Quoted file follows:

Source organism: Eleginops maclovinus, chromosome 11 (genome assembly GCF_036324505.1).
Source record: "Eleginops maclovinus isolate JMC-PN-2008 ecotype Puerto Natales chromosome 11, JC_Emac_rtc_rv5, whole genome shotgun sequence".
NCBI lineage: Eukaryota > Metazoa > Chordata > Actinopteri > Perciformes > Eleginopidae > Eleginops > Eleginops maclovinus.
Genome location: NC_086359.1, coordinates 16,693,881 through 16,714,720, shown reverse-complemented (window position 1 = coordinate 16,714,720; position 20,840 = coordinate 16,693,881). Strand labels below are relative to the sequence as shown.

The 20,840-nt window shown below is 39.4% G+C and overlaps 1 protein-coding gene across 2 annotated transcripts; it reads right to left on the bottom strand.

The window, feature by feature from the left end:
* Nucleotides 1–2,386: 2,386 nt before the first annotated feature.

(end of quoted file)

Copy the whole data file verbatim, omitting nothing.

Source organism: Eleginops maclovinus, chromosome 11 (genome assembly GCF_036324505.1).
Source record: "Eleginops maclovinus isolate JMC-PN-2008 ecotype Puerto Natales chromosome 11, JC_Emac_rtc_rv5, whole genome shotgun sequence".
NCBI lineage: Eukaryota > Metazoa > Chordata > Actinopteri > Perciformes > Eleginopidae > Eleginops > Eleginops maclovinus.
Genome location: NC_086359.1, coordinates 16,693,881 through 16,714,720, shown reverse-complemented (window position 1 = coordinate 16,714,720; position 20,840 = coordinate 16,693,881). Strand labels below are relative to the sequence as shown.

The 20,840-nt window shown below is 39.4% G+C and overlaps 1 protein-coding gene across 2 annotated transcripts; it reads right to left on the bottom strand.

The window, feature by feature from the left end:
* Nucleotides 1–2,386: 2,386 nt before the first annotated feature.